6,000 Rwandan Refugees Return

News and Press Release
Originally published
By CHRIS TOMLINSON Associated Press Writer
KIGALI, Rwanda (AP) -- More than 6,000 Rwandan refugees came home from Burundi on Thursday, in a weeklong exodus that has seen the largest voluntary return since they fled ethnic fighting in 1994.

''Everyone is trying to mobilize trucks to bring these refugees back. We are running three convoys today with about 40 trucks in each one,'' said Simona Opitz, spokeswoman for the International Organization for Migration, which is arranging transport.

Entire blocs of the Magara refugee camp in northern Burundi -- which generally replicate the refugees' home villages in Rwanda -- packed up and returned together, said Paul Stromberg, spokesman for the U.N. refugee agency.

The refugees in Burundi are among more than 2 million Hutus who left Rwanda when Tutsi-led rebels seized power in July 1994, ending months of systematic slaughter that killed a half-million Tutsis and moderate Hutus.

The Hutus feared retaliation if they returned to Rwanda. But their situation in Burundi has worsened: The Tutsi-led Burundi military forced out 15,000 refugees three weeks ago, and international sanctions imposed after a military coup two weeks ago blocked aid to the ones who remain.

''I think the uncertain political situation in Burundi and the positive reports they are getting back from refugees who have returned already is fueling the repatriation,'' Stromberg said.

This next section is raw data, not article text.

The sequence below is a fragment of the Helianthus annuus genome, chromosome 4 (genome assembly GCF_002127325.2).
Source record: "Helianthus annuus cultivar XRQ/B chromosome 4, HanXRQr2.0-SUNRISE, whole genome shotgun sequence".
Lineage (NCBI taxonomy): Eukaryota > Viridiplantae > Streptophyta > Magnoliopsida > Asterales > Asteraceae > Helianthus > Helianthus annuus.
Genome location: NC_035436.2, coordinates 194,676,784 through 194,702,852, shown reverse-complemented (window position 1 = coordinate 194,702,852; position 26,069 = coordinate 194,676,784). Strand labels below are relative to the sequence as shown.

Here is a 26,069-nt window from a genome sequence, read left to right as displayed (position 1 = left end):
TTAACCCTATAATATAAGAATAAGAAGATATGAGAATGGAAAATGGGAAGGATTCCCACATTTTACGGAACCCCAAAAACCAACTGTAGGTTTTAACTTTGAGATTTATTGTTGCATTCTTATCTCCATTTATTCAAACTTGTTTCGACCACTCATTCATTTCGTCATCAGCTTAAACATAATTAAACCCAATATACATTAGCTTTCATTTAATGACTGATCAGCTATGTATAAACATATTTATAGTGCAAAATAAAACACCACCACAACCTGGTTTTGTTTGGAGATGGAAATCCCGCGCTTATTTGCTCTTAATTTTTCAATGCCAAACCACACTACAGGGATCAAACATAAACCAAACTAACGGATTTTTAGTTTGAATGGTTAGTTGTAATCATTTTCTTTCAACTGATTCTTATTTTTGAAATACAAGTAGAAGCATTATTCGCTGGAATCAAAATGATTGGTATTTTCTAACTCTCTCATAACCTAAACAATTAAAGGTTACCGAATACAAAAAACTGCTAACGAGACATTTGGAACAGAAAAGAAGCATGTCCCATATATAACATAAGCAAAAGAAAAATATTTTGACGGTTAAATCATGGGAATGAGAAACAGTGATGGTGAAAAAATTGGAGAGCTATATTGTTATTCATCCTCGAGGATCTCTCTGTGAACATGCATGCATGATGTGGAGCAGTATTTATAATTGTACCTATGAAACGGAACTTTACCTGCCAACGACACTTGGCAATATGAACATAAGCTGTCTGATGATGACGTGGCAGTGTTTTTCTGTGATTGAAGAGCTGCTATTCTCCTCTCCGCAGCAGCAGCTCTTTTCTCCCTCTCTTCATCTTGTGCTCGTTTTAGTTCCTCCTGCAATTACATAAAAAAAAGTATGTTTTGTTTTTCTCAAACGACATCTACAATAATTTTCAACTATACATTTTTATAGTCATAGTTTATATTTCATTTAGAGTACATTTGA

''There has been a snowball effect, and we hope it will continue,'' he said.

Thursday's repatriation brings the number of refugees who have voluntarily returned since Aug. 1 to more than 14,000, he said. About 47,000 Rwandan refugees remain at two camps in northern Burundi, the officials said.

The refugees who fled to Burundi were mostly subsistence farmers from southern Rwanda who followed local leaders into exile. The rate of voluntary repatriation has always been highest from the Burundi camps.

In contrast, most of the former Rwandan army and Hutu politicians and government members took refuge in Zaire, where they use refugee camps as bases from which to attack Rwanda in a bid to regain power.

On Tuesday, the Rwandan army deployed 1,200 troops in the northern prefecture of Ruhengeri against Hutu fighters who had crossed over from Zaire.

Soldiers killed 19 suspected Hutu rebels and captured 84 more on Wednesday, Radio Rwanda said Thursday. U.N. human rights monitors said they received reports that more than 22 people died.

Rebel raids and government counterattacks have claimed hundreds of lives in recent months, most of them unarmed civilians.

=A9 Copyright 1996 The Associated Press